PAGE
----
The Haber process of producing ammonia
In the early 1900’s, a chemist named Fritz Haber developed a laboratory procedure to form ammonia, the process which now bears his name. The Haber process involves the reacting of nitrogen and hydrogen in temperatures of about 550 degrees Celsius and pressure of 355 atm, using an iron catalyst, to form ammonia. The equation is shown below:
3H2 (g) + N2 (g) 2NH3 (g)
In his original experiment, Fritz Haber obtained hydrogen by decomposing steam over hot coals and nitrogen from liquefied air. Carl Bosch developed Haber’s experiment into an industrial size process, using methane instead of steam, and obtaining nitrogen through fractional distillation of liquid air. The process takes place in a large reaction chamber and the remaining reactants are cycled through the process again, while the product, ammonia is liquefied and drained away.
The yield of Ammonia in the Haber process is reduced at higher temperatures due to Le Chatelier’s Principle. Le Chatelier’s Principle states that “The equilibrium position will respond to oppose a change in the reaction conditions”. This means an equilibrium will change accordingly if the total pressure of the reaction is increased or decreased, or if more product or reactant is added, or if the temperature of the reaction
is changed. In the Haber process, the nitrogen, hydrogen and ammonia are in equilibrium. The reaction is also an exothermic reaction, meaning it produces heat.
The higher the temperature in the reaction chamber, the less ammonia is produced, as the equilibrium shifts to the right to counteract the heat as it is an exothermic reaction, producing more hydrogen and nitrogen gas.
The Haber process itself is a delicate balancing act because of all the factors that affect the yield of ammonia. These include the reaction energy of the reactant, the reaction rate and the resulting equilibrium conditions. The reaction energy is the amount of energy needed to synthesize the hydrogen and nitrogen gas together to form ammonia. This is achieved by raising the temperature of the reaction, shifting the equilibrium to the left and producing the ammonia product. However, if the
temperature is raised too high, the equilibrium will shift and the ammonia will
decompose back into the reactants of hydrogen and nitrogen. The reaction rate is the time it takes for the reactants to form the product. This is also increased by increasing the temperature of the reaction and by the use of a catalyst, but again, if it is raised too high the equilibrium will shift and the ammonia will decompose into the reactants.
To increase the rate of reaction, a catalyst is used. In the Haber process, the catalyst used is a finely ground porous iron powder (usually Fe3O4), with a large surface area. It absorbs the nitrogen and hydrogen gases and they react with each other on the catalyst’s surface, producing ammonia.
If the pressure of the system is increased, the hydrogen and nitrogen gas molecules
are compressed together, and the equilibrium shifts to the left, forming ammonia molecules. Increased pressure also increases the reaction rate, as the gas molecules are more concentrated and closer together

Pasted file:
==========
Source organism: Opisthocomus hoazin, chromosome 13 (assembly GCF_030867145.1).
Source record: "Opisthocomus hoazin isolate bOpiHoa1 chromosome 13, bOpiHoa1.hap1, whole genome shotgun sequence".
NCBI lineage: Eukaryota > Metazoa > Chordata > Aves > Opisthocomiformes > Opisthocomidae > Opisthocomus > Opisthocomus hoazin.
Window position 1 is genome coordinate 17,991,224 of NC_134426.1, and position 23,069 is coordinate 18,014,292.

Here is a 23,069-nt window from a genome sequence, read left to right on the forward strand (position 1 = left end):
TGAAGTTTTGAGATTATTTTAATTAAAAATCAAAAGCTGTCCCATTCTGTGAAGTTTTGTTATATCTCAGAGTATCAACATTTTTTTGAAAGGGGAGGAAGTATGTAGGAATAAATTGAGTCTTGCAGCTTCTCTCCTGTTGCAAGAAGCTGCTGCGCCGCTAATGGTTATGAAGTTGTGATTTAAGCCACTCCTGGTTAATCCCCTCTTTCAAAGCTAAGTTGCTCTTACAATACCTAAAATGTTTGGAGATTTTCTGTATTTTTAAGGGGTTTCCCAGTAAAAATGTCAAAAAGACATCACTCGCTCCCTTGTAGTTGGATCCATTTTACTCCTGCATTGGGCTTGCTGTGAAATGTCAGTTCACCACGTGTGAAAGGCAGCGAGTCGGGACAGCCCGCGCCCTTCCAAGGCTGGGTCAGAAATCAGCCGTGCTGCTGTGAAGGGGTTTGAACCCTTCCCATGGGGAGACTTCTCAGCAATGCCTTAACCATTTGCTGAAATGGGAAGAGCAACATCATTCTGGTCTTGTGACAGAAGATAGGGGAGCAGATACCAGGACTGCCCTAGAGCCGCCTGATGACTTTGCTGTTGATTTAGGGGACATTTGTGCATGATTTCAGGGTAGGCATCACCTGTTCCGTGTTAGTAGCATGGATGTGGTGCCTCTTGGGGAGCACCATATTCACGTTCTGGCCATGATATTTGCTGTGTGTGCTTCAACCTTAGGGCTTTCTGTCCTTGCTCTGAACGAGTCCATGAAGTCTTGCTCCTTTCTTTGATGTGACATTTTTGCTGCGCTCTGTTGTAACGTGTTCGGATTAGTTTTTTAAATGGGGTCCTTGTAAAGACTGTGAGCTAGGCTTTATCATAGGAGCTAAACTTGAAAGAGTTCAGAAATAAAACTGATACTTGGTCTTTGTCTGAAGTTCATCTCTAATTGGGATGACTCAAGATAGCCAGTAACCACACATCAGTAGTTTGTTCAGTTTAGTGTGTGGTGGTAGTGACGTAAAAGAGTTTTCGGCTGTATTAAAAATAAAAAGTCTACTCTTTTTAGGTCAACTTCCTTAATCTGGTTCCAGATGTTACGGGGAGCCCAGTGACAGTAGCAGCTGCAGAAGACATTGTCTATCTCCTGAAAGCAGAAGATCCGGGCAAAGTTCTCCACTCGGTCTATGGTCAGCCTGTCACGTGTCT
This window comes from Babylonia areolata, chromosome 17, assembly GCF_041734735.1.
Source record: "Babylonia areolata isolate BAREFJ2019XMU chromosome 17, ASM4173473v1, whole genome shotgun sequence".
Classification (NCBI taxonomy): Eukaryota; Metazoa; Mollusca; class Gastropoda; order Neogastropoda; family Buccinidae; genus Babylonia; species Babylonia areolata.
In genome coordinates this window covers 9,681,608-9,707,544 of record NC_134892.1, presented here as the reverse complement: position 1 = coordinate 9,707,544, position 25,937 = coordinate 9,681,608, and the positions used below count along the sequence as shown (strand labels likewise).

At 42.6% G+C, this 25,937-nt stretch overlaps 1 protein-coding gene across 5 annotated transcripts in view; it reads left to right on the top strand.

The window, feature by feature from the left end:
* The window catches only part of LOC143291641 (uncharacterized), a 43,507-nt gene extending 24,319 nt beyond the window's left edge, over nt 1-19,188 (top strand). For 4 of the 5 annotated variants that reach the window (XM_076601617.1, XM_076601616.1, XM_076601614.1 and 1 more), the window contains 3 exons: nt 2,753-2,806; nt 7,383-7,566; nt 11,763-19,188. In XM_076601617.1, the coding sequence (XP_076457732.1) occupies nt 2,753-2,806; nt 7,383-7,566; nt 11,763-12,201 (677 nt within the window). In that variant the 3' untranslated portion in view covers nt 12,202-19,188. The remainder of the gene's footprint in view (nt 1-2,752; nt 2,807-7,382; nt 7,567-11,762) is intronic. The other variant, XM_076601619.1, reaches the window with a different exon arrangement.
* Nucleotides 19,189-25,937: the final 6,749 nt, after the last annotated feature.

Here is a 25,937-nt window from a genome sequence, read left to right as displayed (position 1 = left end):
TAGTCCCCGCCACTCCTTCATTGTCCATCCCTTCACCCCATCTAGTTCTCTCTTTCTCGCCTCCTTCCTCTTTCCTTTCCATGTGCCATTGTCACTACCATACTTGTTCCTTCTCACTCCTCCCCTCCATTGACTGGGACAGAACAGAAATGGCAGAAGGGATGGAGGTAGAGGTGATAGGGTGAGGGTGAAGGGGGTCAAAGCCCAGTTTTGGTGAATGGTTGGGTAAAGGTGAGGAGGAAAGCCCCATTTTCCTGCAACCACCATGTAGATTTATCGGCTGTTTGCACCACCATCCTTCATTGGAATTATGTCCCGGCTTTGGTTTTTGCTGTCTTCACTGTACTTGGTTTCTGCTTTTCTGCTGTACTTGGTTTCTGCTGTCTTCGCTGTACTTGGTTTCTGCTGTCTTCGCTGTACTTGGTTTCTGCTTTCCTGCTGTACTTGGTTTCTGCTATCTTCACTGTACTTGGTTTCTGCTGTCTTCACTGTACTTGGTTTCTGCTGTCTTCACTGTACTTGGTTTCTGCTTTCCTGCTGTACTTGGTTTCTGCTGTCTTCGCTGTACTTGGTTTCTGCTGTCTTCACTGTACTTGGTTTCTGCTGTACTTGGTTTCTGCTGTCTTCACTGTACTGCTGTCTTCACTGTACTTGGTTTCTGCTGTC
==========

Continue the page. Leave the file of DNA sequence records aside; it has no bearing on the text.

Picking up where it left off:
The reaction vessel in the Haber process must be closely monitored for safety and economic reasons. The reactants must be pure, as any contaminants such as oxygen may cause an explosion within the chamber and the temperature, pressure and volume of reactants and product must be monitored to ensure that they stay at the recommended level to achieve 30% yield of ammonia and do not damage the catalyst. The catalyst must also be monitored to ensure it is not contaminated by contaminants in the reactants.
At the time of Haber’s discovery, the main source for ammonia and nitrogenous compounds needed for the production of fertilizer and explosives was a large guano deposit in Chile. However this natural resource was far from where it was needed and it would not last forever. Haber solved this problem when he found he was able to produce ammonia from nitrogen and hydrogen, two gases readily available in the atmosphere. With some modifications by Carl Bosch, the process became an industrially viable process for synthesizing ammonia for the war effort by Germany and for fertilizer production. During the war, most of Germany’s supply of nitrates for explosives and gas warfare got cut off, and the production of explosive and mustard gas slowed, Haber’s discovery was a major breakthrough. Germany was able to manufacture tones of explosives and mustard gas for the war effort that advanced their tactical position in the warfare and nearly won them the war.
The Haber process itself has few implications on the environment, however the product of the process, ammonia, does. The nitrogenous products formed from ammonia used in fertilizers easily leach out of soils into waterways, polluting the water, making it unsuitable for drinking and encouraging the growth of algae and water weeds, choking water supplies. This algae and plant growth eventually die and the bacteria that feeds on them uses up any oxygen in the water, killing any fish that live and breed in waterways. Nitrates also pollute drinking water, creating a health hazard, as nitrates interfere with oxygen transport within the blood.
The Haber process is still a viable industrial process for ammonia synthesis. However it is constantly being improved with the discovery of new catalysts that increase ammonia yield and the addition of a reforming exchanger that increases the rate of reaction. These improvements make the Haber process more efficient and more economically viable.